HISTORy of olive oil in the visigoth era
The Visigoths were a nomadic people from Northern Europe that the Romans defined as barbarians. Leading up to the V century A.D., after several clashes with the Roman power the Visigoths began to sign agreements or foedus with the Roman Empire, which held the domain of large parts of Europe. Through these pacts, the Visigoth people pledged to defend Roman property against the all other barbaric invasions, in return Rome recognised their right to settle on their lands.
At the beginning of the V century the Visigoths settled in Hispania through the means of a new foedus with Rome. It would take almost one hundred years until the Visigoth's consolidated their political power and set up a kingdom itself. The Hispanic Roman society that inhabitated the Peninsula came into contact with the new people who brought with them more unrefined customs. With the passing of time, both societies intergrated mutually. Christianity was the religion of the Roman Hispania and weight of the Church was increasing, coming to unite the whole society under their faith.
The Visigoth society was devoted mainly to livestock. Sheep, cow and pig were the predominant livestock species. Nothing from these animals was wasted: the wool was used to cover themselves and keep warm, milk was used to make cheese, the meat for food. However, agriculture developed to a lesser extent. In the Spanish upperlands the cultivation of cereals prevailed, especially wheat and barley.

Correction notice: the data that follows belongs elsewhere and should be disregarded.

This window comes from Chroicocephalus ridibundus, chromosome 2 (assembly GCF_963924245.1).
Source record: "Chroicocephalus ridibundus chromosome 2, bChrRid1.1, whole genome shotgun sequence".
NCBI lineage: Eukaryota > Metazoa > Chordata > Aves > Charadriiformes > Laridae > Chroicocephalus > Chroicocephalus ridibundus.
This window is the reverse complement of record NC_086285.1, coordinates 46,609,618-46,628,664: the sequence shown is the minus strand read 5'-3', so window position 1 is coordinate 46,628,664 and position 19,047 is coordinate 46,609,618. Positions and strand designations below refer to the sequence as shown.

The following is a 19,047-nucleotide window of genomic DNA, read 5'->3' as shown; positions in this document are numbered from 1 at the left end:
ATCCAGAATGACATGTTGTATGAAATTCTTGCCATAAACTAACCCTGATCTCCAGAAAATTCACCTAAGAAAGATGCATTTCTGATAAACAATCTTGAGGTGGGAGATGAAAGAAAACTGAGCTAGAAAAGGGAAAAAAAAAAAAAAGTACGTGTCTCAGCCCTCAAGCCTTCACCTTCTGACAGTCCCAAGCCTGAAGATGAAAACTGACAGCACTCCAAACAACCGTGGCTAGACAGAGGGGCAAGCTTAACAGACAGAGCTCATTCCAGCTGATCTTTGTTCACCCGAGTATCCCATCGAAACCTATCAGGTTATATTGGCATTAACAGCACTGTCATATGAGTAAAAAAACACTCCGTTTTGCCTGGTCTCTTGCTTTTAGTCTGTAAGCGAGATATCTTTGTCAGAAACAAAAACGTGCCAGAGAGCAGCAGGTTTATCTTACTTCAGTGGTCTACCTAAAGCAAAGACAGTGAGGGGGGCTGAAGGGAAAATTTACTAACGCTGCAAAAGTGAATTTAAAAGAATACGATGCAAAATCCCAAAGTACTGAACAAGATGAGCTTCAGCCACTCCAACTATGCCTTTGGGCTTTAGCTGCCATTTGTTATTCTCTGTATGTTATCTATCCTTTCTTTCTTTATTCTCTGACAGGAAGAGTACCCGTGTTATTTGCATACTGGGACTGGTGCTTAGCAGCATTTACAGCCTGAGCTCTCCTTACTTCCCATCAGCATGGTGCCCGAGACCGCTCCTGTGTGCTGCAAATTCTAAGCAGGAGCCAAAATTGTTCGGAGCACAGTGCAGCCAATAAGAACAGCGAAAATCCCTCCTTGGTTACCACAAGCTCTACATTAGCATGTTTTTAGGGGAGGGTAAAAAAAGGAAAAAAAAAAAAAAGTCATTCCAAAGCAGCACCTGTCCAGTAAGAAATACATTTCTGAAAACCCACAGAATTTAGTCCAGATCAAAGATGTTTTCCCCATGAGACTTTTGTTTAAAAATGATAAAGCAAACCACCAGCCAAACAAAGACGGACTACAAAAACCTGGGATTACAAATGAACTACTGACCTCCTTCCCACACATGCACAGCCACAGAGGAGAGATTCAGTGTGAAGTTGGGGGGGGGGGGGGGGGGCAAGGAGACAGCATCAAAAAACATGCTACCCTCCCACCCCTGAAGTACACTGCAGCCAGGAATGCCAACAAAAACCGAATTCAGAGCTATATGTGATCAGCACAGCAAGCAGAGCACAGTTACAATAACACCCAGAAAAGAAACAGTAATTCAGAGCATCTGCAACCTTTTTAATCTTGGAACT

When it came to cooking, the Visigoth culture brought as hertitage the consumption of animal fats such as pig lard and bacon. Nevertheless, they adopted the Mediterranean custom: the consumption of virgin olive oil that was considered to be "the civilised". Both traditions persisted dishes were made with animal fats but also with vegetable fats, fundamentally extra virgin olive oil.
Visigoths warriors. At this time the cultivation of olives
and olive oil spread significantly.
Visigoths warriors. At this time the cultivation of olives and olive oil spread significantly.
In spite of the predominance of the livestock, in the Visigoth era, the cultivation of olive trees advanced and extended to even mountainous areas and areas with poor weather conditions. Saint Isidore of Seville in the sixth century said that the shadow of the olive trees covered the ground in Spain.
The cultivation of the olive tree was greatly improved during the Caliphate of Cordoba, the Guadalquivir sheltered valley, without doubt, had the best-known olive farms. But it wasn't only the Andalusia region that made the most of the arab region. Also Cataluña y Aragón possessed excellent olive groves.By mid-twelfth century, Abu Zaccaria occupied an enormous area of olive groves surrounding Seville and the excellent quality of the oil produced in Astigi.
So much was the progression of Andalusian olives under Muslim rule, especially in the region of Aljarafe which was converted into an olive-green forest, that the words Jarafe or Ajarafe were used as a synonym for well-cultivated olive groves. The Arabs not only improved the cultivation techniques, the irrigation of the land and the making of olive oil, but also the manufacturing of large storage jars for oil. They were largely the discoverers of medicinal, cosmetic and culinary uses of olive oil, some of which are still in use today.